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Green Throttle: your smartphone can replace your games console

by Mark Tyson on 6 December 2012, 13:00

Tags: PC, Google (NASDAQ:GOOG)

Quick Link: HEXUS.net/qabp35

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A new startup called Green Throttle Games (GTG) aims to turn any HDMI-equipped Android device into a games console. Santa Clara, California-based Green Throttle has announced that it has raised $6 million in funding and the backing of venture capitalists for its new idea and implementation. The company was co-founded by Charles Huang, who was also co-creator of the Guitar Hero franchise.

Green Throttle Games aims to create the next-big-thing “games console” using the Android device you already own in combination with your big-screen TV. All you then need is the company’s Bluetooth-connected Xbox 360-style controller called the Atlas and to download the Green Throttle “Arena” app. Your Android device will need to have a HDMI socket or adapter, Bluetooth and a bit of grunt for decent gaming.

Venture Beat reports that, in a statement, Huang said “We believe a large percentage of consumers will use their phones or tablets to play games on a TV, and mobile-to-TV gaming could quickly grow to surpass the console market.” He went on to say “By building a straightforward way to enjoy mobile games together with your friends, we hope to revolutionize how mobile games are played.”

Ajay Chopra, general partner at Trinity Ventures, a large backer of GTG, said “The ability to play mobile games on a big screen TV is very attractive, and Green Throttle’s leadership is well poised to bring in the kind of top quality games and industry connections that are needed to turn the Atlas controller and Green Throttle’s solution into a household name.” The other major backer, DCM, said that the advances in power of mobile devices will help them reach beyond the confines of their small screens and “massively disrupt” to living-room gaming business.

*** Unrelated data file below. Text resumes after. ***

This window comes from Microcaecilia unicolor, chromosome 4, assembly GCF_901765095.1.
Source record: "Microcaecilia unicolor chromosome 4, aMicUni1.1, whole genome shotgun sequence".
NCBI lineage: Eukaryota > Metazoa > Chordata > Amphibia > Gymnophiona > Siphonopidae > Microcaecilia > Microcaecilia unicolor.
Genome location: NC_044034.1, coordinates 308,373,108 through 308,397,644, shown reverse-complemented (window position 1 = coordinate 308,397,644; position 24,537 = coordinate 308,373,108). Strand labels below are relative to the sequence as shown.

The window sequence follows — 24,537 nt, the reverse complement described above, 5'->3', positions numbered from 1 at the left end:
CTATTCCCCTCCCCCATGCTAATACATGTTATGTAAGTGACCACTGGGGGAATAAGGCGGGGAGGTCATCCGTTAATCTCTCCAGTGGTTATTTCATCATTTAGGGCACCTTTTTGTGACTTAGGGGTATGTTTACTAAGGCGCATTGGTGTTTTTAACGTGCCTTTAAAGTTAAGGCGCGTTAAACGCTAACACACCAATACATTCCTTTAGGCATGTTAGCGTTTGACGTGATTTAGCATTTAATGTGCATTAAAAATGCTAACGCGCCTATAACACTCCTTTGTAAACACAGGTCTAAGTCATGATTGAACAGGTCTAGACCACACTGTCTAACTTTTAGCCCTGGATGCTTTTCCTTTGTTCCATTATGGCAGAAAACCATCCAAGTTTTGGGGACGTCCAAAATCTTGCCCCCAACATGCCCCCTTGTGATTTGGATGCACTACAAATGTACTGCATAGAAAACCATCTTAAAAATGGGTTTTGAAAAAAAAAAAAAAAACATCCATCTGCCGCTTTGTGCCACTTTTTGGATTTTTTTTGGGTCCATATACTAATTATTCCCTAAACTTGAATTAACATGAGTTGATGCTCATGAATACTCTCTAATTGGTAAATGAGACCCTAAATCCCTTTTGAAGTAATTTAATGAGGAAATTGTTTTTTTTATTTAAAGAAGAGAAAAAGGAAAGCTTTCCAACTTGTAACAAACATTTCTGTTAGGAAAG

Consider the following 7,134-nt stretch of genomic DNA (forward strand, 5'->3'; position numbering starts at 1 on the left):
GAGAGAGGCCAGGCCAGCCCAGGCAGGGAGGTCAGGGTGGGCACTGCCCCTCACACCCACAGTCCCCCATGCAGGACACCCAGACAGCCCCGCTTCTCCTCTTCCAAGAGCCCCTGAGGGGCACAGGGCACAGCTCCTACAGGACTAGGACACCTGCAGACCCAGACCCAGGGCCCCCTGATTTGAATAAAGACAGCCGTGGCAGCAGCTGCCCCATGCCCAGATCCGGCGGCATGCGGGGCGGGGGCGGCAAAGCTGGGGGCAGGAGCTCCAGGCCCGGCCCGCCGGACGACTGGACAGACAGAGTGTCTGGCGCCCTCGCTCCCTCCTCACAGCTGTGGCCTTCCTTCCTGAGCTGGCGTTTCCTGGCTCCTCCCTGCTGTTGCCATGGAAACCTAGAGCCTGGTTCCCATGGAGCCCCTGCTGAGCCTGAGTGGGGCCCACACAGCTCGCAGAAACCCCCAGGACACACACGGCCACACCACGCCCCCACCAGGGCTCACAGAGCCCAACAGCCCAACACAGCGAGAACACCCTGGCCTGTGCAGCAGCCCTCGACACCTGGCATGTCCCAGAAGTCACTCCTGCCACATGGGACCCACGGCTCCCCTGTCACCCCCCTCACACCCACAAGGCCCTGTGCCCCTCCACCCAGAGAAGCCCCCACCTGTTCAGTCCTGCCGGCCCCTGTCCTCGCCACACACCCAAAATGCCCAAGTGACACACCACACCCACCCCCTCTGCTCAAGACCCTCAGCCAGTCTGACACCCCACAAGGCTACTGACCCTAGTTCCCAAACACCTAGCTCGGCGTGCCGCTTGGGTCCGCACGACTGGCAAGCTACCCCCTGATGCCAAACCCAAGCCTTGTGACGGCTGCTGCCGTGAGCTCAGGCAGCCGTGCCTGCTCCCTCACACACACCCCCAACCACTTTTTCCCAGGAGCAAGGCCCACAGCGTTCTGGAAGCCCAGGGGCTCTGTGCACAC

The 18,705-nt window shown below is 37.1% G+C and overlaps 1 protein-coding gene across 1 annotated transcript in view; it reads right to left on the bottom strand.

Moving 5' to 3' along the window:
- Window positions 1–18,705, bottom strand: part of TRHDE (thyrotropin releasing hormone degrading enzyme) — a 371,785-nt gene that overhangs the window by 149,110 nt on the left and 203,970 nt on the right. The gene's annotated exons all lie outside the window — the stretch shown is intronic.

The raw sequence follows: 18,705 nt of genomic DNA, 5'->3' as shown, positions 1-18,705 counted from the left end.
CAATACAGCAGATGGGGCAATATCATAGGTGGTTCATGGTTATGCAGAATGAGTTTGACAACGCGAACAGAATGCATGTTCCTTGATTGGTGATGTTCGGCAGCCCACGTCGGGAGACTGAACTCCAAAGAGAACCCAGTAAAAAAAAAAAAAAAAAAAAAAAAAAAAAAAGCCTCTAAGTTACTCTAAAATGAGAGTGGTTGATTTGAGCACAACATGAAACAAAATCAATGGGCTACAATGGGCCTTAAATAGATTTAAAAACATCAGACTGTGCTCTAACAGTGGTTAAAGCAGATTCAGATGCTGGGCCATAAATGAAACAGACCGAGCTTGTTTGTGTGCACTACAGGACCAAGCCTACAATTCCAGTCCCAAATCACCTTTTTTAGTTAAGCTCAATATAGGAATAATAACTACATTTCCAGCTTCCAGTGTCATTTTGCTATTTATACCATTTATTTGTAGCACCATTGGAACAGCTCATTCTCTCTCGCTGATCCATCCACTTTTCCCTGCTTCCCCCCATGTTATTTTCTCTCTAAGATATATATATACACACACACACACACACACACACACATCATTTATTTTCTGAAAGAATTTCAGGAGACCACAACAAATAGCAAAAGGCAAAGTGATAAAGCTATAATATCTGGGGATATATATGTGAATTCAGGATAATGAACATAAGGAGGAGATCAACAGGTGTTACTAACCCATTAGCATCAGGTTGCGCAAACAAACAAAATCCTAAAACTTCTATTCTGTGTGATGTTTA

The fledgling company has developed a few of its own games and published an SDK to encourage game app development of apps that make the most of the Atlas controllers. To broaden its appeal it also intends to make an iOS-compatible platform.

GTG really does have an uphill task on its hands as there is big money looking to keep hold of the same market; from one side we have the likes of Sony, Nintendo and Microsoft and from the other we have the other mobile gamepad accessories and even the upcoming Android console, the OUYA. Has GTG got a chance or is it just another wannabe? $6 million funding sounds great for a start-up but is spare change for the incumbent gaming market leaders.



HEXUS Forums :: 10 Comments

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i think i would hedge my bets on Ouya if im honest.
Game developers are going to want a stable platform to work with, all this seems to bring to the table is a controller and an app market within an app market. Too many different phones/chips/ROMs atm which will just cause headaches so they'll have to have an 'approved hardware' list. Sony have been there and failed to do that...
Another platform, sure. But replace games consoles?

Unless you just want to play 'cut the rope' or 'angry birds' in low res on a bigger screen, no time soon. Despite claims of 'console quality graphics', they're still an order of magnitude or more off even the current gen of consoles, let alone the next gen slated for next year. FPS fans which aren't exactly a small market simply won't be satisfied by current tablet graphics.
At the speed in which the mobile market moves, compared to the huge periods of time inbetween console releases, i wouldnt have thought its long before mobile performance catches up.
You have a very limited power budget for mobile devices though, it takes longer than a few years to get equivalent performance with 1/100th the power.